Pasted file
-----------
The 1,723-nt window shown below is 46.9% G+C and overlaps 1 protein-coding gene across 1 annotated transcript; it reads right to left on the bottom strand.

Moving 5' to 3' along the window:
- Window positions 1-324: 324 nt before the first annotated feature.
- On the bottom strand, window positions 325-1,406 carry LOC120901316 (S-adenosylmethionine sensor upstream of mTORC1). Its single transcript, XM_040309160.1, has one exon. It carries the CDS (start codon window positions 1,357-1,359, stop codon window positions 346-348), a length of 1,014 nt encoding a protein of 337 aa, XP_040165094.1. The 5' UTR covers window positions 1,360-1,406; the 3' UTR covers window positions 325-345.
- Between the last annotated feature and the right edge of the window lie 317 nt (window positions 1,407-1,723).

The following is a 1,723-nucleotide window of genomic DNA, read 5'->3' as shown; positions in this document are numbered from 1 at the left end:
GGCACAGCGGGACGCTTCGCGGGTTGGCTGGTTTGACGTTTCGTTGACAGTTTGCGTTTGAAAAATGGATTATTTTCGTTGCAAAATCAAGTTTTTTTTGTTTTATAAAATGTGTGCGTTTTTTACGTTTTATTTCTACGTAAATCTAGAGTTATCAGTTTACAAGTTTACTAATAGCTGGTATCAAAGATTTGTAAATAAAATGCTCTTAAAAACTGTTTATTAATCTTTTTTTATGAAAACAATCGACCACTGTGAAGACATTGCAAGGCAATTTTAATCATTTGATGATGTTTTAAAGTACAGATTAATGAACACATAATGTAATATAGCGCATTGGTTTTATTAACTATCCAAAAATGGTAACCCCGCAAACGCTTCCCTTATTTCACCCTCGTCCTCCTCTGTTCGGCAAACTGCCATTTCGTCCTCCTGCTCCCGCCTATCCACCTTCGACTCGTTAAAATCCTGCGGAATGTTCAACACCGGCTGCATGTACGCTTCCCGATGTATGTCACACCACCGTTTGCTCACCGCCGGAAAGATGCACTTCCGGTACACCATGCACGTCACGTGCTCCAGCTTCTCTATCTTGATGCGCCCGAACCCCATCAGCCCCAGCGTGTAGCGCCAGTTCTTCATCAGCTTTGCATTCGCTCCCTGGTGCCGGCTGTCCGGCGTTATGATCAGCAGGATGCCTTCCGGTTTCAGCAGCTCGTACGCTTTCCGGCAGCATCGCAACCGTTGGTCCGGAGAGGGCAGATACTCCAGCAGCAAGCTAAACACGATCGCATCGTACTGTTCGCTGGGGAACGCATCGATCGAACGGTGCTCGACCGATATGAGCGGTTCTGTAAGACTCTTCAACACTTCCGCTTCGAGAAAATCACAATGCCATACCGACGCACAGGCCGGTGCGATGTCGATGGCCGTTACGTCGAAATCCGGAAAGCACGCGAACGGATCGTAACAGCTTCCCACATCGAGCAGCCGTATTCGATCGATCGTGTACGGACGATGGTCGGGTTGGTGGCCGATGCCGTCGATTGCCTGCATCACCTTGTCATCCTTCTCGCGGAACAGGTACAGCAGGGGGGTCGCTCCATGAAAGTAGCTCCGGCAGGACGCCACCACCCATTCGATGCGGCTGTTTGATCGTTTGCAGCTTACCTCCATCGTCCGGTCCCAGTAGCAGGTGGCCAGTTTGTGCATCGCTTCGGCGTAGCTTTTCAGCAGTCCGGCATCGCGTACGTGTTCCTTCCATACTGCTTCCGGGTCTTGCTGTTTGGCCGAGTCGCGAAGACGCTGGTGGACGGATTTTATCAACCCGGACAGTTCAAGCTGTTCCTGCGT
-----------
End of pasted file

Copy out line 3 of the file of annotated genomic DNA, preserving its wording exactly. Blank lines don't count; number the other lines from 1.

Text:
- Window positions 1-324: 324 nt before the first annotated feature.